Ready, set "Go Baby Go": Engineering students help children get moving

Students design car for children with mobility disabilities

Modifications to this toy car help children with mobility disabilities move. L to R; Lindsay Silver, Kaylene Kelly, Isaiah Fleetwood, Anna Almquist, Colin Petrello

by Ritter Hoy, university news and communications

With just some PVC pipe, foam pool noodles and basic electronics, Miami University engineering students designed a way for local children with mobility disabilities to move.

The students worked with the GoBabyGo! program, which outfits battery-powered kid-sized cars with modifications, making mobility a reality for children with disabilities. The program is administered through the Butler County Board of Development Disabilities.

“Being able to move and explore is crucial for a young child’s speech development, cognition and growth,” said Wendy Planicka, community relations coordinator of the county board. “The cars empower kids to be a part of the action at home, in day care and on the playground.”

The cars are therapeutic tools that prevent isolation and spawn curiosity. But the board’s car inventory, modified only with push-button starts, didn’t address various mobility disabilities.

“We were using the blueprints we got from the national GoBabyGo! program,” said Planicka. “But not all children have the same abilities. Having one start button wasn’t helping the kids who aren’t able to move their arms but can use their heads.”

Miami students — Anna Almquist, Isaiah Fleetwood, Kalene Kelly, Colin Petrello and Lindsay Silver — stepped in to design cars to help all children, regardless of their disability.

Finished car

“I hope our prototype car will help physical therapists build better, more personalized cars for each child’s specific needs,” said Kaylene Kelly.

The students designed a prototype motorized toy vehicle the board will use when assessing a child’s mobility challenges. In addition to a push-button start, the test car also has a head-starter and stand-starter.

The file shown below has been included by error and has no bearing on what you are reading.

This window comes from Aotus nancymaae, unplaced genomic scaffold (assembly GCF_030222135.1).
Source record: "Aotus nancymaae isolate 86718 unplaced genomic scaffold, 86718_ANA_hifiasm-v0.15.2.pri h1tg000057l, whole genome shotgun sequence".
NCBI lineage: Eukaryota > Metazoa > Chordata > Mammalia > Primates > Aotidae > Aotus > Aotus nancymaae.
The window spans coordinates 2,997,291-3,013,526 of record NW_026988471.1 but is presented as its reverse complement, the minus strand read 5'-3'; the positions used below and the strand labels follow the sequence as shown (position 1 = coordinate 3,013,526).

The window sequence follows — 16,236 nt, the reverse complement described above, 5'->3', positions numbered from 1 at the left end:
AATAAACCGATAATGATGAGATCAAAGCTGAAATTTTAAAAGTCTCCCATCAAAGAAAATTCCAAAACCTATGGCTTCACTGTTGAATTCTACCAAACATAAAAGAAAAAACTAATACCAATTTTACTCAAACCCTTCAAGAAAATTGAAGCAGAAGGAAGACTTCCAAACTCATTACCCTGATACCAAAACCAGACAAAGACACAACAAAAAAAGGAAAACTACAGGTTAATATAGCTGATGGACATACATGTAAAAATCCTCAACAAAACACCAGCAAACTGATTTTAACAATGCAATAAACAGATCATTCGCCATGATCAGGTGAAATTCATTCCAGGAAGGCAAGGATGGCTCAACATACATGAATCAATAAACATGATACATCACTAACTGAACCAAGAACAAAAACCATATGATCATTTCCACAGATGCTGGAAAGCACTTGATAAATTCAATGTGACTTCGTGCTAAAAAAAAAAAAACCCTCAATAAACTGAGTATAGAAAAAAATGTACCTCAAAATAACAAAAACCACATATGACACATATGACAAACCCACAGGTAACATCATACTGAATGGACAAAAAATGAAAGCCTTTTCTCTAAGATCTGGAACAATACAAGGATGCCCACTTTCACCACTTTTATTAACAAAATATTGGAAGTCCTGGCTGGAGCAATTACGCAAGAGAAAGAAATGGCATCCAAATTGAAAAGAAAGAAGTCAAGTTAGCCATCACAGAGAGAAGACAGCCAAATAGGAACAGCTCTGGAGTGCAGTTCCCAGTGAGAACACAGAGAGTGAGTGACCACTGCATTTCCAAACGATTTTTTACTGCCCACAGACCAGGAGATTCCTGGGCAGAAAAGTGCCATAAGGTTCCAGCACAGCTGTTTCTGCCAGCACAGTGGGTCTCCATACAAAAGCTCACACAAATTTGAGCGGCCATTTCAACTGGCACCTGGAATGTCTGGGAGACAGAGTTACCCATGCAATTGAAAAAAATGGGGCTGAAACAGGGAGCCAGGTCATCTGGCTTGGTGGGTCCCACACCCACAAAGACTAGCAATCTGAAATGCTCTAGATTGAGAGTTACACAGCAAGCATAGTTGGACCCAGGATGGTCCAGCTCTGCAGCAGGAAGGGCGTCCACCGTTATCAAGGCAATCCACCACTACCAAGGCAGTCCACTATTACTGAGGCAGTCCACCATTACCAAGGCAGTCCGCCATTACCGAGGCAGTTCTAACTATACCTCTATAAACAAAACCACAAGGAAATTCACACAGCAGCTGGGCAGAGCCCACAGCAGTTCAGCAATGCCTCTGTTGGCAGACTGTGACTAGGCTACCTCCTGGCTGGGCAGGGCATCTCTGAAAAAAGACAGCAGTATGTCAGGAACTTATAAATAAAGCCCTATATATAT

“We gave the therapists, parents and children safer and more reliable options,” said Silver, a senior majoring in mechanical engineering. “We designed a test vehicle to help them tailor a car to any child’s specific needs.”

But it took the students more than just one trip to the hardware store for supplies to get their design right. In the fall, the group selected a toy car to base their design on, but it was discontinued before they could order it. They started from scratch in the spring with a new model. Spring semester meant students not only designed the modifications but also built the car to meet the deadline.

The student engineering group displayed its finished product at the College of Engineering and Computing (CEC) senior design expo. The annual design expo showcases CEC students’ work on senior capstone projects. Students select a project at the beginning of the year and form teams to complete client work before commencement.

“In the engineering field,” Silver said, “most jobs are part of a big production to help a company with something minor, and the designs are never used. GoBabyGo! has a direct impact on therapists and children. There is no better feeling than creating something completely new that will help change someone’s life.”

The students who worked on the GoBabyGo! project said their decision was simple. They wanted to help.

“I need to feel I am impacting someone on more of an emotional level to do my best work,” explained Fleetwood. “The other projects didn’t offer a human-service factor.”

Kelly, who’s now working as an operations supervisor with Exel in Columbus, loved working with and helping children.

“I made a difference with this project,” she said.

Almquist agreed with Silver, “I plan on incorporating service into my future, and if my engineering skills are needed, I will be fully amenable to using them to help others.”

As for Fleetwood, he knew he didn’t want to work in a factory, but he wanted to contribute to the field through human service projects.

“After working with GoBabyGo!, I know I can do both.”

The students’ project was delivered to the county board earlier this month. The cars are offered to clients at no cost with funding from the Haunnah Meyer Memorial Fund. Almost 20 local families have benefitted from the GoBabyGo! program in Southwest Ohio.